First published in 1984, this is Dirk Bogarde's third novel.
Set in the shadow of Hollywood opulence - the gaudy wastes of Los Angeles - West of Sunset is a sharp and potent satire of movie-making America. However, the excessive glitter is embedded in a deeper plot about a successful man's fall from grace. Hugo Arlington, a celebrated young writer, had the power to destroy people. His widow, Alice, is not the only person to be haunted by his death and life, and gradually the truth about the dangerous games Hugo played comes to light, and the past comes crashing into the present.
West of Sunset is an amusing and rich depiction of a world that Bogarde himself came to know and loathe.
First published in 1989, A Particular Friendship follows Dirk Bogarde's first four memoirs
This epistolary collection finds Bogarde at his most honest and touching, engaging in conversation with a woman he has never met, and whose only interest in him comes from the simple fact that he now happens to live in a house that she once owned.
These letters provide an insight into the wit and intelligence of a great man without the stifling constraints of other literary forms. it presents us with a platform and a relationship that allowed Bogarde to freely reminisce, discuss politics, and gossip about those around him.
The correspondences were all written before Bogarde saw himself as an author and stand as a testament to his literary talent, domestic sensibilities, and his unquestionable compassion in sharing so much with a complete stranger.
First published in 1983, An Orderly Man is volume three of Dirk Bogarde's best-selling memoirs
After completing work on Visconti's Death in Venice, the celebrated actor seeks a refuge from 20 years of 'continual motion'. This dream of a peaceful retreat materialises itself in the form of a neglected farmhouse in the South of France. However, before he is rewarded with the calm he craves, he is forced to endure the relative evils of dying olive trees and the rampaging mistral.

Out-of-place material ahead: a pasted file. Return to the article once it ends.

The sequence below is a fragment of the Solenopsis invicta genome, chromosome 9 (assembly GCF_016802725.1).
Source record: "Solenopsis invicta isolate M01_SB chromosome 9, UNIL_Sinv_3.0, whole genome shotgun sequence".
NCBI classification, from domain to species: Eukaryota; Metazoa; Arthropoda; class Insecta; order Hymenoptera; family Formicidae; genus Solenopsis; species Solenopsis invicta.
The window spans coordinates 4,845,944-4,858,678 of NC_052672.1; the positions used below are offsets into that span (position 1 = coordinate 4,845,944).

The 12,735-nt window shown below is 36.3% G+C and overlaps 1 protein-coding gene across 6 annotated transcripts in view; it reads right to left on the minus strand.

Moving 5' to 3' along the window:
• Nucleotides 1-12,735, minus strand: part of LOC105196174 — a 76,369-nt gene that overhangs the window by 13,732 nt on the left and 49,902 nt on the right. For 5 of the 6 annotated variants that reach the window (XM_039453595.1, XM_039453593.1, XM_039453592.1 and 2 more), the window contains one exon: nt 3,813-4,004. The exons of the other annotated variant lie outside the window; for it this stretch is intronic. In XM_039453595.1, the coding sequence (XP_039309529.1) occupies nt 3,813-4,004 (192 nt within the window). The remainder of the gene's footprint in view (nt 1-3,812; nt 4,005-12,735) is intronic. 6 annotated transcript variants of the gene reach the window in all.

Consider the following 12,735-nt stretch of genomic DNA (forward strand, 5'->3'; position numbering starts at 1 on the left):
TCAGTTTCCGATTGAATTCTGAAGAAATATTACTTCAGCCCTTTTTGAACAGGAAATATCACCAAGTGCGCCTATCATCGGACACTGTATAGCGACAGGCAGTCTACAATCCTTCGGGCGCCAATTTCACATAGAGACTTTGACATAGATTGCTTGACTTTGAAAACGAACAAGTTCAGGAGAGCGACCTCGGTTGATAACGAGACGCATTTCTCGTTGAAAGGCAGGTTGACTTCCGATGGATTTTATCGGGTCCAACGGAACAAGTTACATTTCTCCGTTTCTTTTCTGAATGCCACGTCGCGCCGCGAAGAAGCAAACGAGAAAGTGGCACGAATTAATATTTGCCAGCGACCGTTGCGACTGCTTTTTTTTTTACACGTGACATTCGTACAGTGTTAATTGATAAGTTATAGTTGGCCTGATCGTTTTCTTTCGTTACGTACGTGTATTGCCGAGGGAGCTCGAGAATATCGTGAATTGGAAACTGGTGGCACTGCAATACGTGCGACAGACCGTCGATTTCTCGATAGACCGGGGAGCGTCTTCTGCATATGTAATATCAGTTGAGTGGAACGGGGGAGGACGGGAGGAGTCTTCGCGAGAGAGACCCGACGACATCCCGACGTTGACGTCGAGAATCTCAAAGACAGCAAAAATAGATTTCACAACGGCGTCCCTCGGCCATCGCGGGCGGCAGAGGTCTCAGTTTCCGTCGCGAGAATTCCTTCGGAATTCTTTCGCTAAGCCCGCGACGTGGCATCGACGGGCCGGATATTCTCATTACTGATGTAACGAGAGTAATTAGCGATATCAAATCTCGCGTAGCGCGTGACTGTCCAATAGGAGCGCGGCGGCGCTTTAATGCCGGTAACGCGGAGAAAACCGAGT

In this pursuit of the tranquil, Bogarde manages to portray the simplest of issues in the most delicate and humane way. This volume also covers the years in which Dirk Bogarde gave some of his finest acting performances and began his career as a gifted writer, imposing order on a rich and varied life.
First published in 1986, Backcloth is volume four of Dirk Bogarde's best-selling memoirs
Filling the gaps left between his previous memoirs, as well as highlighting new episodes, Backcloth explores the patterns of pleasure and pain that have made up Bogarde's extraordinary life.
Based on personal letters, notebooks and diaries and covering many aspects of a celebrated life, we share experiences from his family home in Hampstead through to his farmhouse retreat in Provence. This memoir highlights the people, emotions and experiences that made him into the man loved by so many.
Written with all the honesty, wit and intelligence that made Bogarde such a popular writer, Backcloth is both eloquent and touching.
First published in 1992, Great Meadow is volume five of Bogarde's best-selling memoirs
Employing both the language and lucidity of the young boy that he evokes, the actor turned author, Dirk Bogarde, presents us with a charming recollection of his childhood. From 1927 to 1934 he lived in a remote cottage in the Sussex Downs with his sister Elizabeth and their strict but loving nanny, Lally. For the children it was an idyllic time of joy and adventure: of gleaning at the end of summer, of oil lamps and wells, of harvests and harvest mice in the Great Meadow.
With sensitivity and poignancy, this memoir captures the sounds, scents, love and gentleness that surrounded the young boy as the outside world prepared to go to war.
First published in 1997, Cleared for Take-Off is the seventh and final volume of Dirk Bogarde's best-selling memoirs
During his many reconnaissance missions in Europe and the Far East, the young Bogarde experienced the terror of enemy attack and the horror of its aftermath, together with the intense camaraderie and bitter humour of the battlefield. He also felt, like countless others, a feeling of utter hopelessness at the war's end, when these youthful, but hardened comrades-in-arms were dispersed to find their feet in a traumatised world.